Austin Barton has an intimate knowledge of the “western” way of life through breaking horses and working on farms and ranches. Those influences are reflected in the themes of his bronze sculptures: horses, cowboys and buffalo.
Bob Boomer’s sculpture utilizes weathered manzanita wood found near his California home. His favorite subjects are Native American women and children.
Michael Cassidy’s oil paintings focus on his life-long interest in the Plains Indian culture.
Lisa Danielle is a western still life artist who has great knowledge of Native American culture. Her detailed renderings of baskets and pottery are rich in design and dramatic light.
Mick Doellinger grew up in Australia with its vast primitive landscape and abundant wildlife. His artistic expression through his bronze sculptures is the combination of his deep love of wildlife with his years of interaction with thousands of wild animals in their natural habitat.
Carol Hamilton’s passions are watercolor, horses, open spaces and the Native Americans of the West. She is a avid collector of American antiques and Native American artifacts, which she assembles into still life compositions.
Much of T.D. Kelsey’s artwork which consists of bronze sculptures stems from his interest in Texas longhorn cattle and has fueled a growing concern for wildlife conservation worldwide.
The focus of Sally Kimps’ bronze sculptures is Native American women portraying aspects of everyday life.
River Bend Fine Art Gallery
844 Bond Street
Contemporary works focus on the sum total of what it means to be an artist . . . how the subconscious, awareness, influence and individuality shape visual expression. Enjoy new works from EXPRESSIONS @ River Bend by Natasha Bacca, Pam Jersey Bird, Daemian Hawthorne, Judy Hoiness, Cara Thayer & Louie van Patten and Amy Royce plus Sarkis Antikajian, Kentree Speirs, Carla Spence and Lisa Wachs.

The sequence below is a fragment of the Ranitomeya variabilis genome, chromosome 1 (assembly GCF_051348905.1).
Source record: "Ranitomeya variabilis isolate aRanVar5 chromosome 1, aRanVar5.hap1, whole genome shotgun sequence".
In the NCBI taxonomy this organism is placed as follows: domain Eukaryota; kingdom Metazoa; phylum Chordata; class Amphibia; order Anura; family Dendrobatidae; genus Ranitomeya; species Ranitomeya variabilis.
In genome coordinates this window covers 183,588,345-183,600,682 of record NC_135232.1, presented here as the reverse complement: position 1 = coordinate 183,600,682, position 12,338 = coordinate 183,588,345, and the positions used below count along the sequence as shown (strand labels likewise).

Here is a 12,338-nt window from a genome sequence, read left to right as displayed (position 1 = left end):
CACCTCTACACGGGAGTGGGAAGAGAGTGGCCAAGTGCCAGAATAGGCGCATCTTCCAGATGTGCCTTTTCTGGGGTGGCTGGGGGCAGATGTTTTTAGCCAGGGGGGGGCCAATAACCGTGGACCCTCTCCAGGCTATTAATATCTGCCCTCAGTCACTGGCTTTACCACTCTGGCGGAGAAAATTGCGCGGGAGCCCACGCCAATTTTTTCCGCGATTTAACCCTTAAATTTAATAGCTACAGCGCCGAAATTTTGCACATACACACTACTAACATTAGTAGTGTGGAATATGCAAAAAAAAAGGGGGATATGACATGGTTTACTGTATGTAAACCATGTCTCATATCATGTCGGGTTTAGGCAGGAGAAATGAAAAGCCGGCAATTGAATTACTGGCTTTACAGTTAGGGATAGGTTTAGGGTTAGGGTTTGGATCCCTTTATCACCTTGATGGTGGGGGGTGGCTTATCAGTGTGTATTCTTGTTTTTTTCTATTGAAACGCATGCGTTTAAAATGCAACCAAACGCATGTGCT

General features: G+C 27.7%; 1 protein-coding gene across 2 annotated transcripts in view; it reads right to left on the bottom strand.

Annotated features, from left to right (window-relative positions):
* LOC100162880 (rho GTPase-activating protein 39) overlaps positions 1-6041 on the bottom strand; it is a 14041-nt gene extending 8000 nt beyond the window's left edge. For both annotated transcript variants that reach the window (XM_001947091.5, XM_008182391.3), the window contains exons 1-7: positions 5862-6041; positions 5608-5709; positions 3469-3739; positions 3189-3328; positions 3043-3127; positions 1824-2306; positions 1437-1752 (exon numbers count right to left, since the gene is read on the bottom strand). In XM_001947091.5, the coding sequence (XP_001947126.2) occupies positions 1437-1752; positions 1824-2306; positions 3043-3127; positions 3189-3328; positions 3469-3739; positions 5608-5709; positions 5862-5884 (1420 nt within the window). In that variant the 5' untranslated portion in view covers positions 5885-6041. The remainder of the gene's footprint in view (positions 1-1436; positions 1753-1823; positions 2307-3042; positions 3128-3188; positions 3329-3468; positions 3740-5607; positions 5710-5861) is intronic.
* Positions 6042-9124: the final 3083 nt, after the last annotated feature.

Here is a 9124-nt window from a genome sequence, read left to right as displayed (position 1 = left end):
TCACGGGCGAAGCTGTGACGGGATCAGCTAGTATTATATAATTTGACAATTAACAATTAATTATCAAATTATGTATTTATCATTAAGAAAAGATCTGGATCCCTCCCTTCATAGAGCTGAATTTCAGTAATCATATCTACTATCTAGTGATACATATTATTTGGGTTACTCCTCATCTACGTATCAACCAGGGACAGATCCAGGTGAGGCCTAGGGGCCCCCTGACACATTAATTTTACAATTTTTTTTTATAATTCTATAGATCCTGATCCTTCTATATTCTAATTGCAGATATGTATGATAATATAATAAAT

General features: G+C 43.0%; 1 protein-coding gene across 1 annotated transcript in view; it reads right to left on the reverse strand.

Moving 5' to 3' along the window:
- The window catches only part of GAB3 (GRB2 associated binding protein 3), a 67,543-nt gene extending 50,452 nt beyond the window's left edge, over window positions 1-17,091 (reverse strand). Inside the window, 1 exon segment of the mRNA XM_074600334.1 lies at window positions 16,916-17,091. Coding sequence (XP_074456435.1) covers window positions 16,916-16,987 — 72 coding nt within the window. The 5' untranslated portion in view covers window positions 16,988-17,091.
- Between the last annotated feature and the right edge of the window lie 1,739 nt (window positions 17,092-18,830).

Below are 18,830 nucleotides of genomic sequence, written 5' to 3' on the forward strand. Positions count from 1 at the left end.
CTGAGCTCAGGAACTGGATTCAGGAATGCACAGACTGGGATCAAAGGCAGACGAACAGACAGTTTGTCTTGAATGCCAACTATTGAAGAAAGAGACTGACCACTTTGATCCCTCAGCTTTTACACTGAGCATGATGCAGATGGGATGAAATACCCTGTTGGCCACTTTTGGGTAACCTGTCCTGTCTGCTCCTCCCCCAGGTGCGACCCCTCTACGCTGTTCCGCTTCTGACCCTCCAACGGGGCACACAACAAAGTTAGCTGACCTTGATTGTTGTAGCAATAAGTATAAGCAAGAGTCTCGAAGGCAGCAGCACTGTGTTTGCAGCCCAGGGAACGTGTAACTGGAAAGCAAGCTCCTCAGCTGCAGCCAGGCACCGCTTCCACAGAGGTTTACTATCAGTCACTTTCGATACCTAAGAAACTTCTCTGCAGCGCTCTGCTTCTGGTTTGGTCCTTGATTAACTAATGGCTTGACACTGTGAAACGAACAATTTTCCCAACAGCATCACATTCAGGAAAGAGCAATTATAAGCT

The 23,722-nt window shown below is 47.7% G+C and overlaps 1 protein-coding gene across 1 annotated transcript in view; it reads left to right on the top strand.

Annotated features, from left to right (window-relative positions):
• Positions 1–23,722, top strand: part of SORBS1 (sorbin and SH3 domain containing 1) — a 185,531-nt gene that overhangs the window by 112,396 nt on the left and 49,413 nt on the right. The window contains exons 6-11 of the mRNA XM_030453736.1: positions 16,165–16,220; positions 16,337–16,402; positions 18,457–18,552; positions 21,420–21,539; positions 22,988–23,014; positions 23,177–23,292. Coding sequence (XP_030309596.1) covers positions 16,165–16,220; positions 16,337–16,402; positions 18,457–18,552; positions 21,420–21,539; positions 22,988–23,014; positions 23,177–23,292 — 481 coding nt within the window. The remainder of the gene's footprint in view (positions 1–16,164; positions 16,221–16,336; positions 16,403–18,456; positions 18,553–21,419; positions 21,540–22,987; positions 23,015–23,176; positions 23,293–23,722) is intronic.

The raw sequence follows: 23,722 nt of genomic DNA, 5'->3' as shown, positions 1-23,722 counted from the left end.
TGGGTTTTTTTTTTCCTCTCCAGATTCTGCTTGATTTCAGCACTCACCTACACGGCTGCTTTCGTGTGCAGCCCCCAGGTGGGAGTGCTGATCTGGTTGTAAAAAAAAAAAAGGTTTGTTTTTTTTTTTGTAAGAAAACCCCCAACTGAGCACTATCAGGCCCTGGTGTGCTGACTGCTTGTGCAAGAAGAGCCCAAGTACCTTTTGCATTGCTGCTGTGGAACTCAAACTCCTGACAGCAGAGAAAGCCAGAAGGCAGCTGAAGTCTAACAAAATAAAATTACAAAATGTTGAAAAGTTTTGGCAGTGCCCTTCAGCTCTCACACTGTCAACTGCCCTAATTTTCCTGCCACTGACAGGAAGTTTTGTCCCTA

Artist Reception Friday, March 4 – 5 to 8 pm
Special Guest Artist: Jef Gunn
WALKING & LOOKING
Portland artist Jef Gunn is compelled by the vastness of the Oregon High Desert – its silence and light, a pervasiveness that brings the artist to his own constancy. The sky opens, the mind opens, resting nowhere and the stability or firmness of the buttes and mesas become the artist’s steadiness.
On a recent trip to the Malheur Wildlife Refuge, Gunn was struck by the enormity of a particular mesa and simultaneously by the intimate minutiae of its life forms. Vastness throws us back on our own vastness – what Gaston Bachelard called intimate immensity.
Join us at 2pm on Saturday, March 5 for an informal live painting presentation by Jef.
Sage Custom Framing
848 Brooks Street
Bend artist, Anne Perce will be the featured artist at Sage Custom Framing and Gallery for the month of March. Working in acrylics, Anne’s style is strong, bold and colorful with a preference for landscape and still life. A reception will be held during Art Walk with the artist present and refreshments served. Sage Gallery is located behind the Tower Theater. 541-382-5884
25 NW Minnesota Avenue
Original surrealist oil and acrylic paintings by Carol Connett are the March featured artworks at Thump Coffee in downtown Bend. “Enjoy a stroll through the colorful and imaginative landscapes of my subconscious,” invites Connett. Thump Coffee also will be open late for First Friday Art Walk, March 4.
Connett describes her paintings as “representational renderings of sometimes comical but always impossible worlds.”
“I was the kid in school who got in trouble for drawing,” says Connett. “I just couldn’t stop. Although my parents were not artistic people, my brother is an artist [Robert Steven Connett, www.vomitus.com]. Being that he’s my big brother, I was fascinated with what he was all about. The walls of his room were covered with those wonderful ’60s rock concert posters, and he was always drawing. I’d look at the pens, quills and bottles of India ink spread out over his drawing table and want to do what he did.”
“Sometime in my early teens, childhood make-believe turned into surreal inspiration. Slowly I lost interest in realistic depictions of wildlife and reality, and to the dismay of my parents I began to sculpt and later to paint surreal landscapes.”
“Today the landscape in my mind continues to spill out on canvas and on paper. It’s a self-perpetuating world for me that’s not a dream, but rather my alternative reality.”
Learn more at www.carolconnett.com.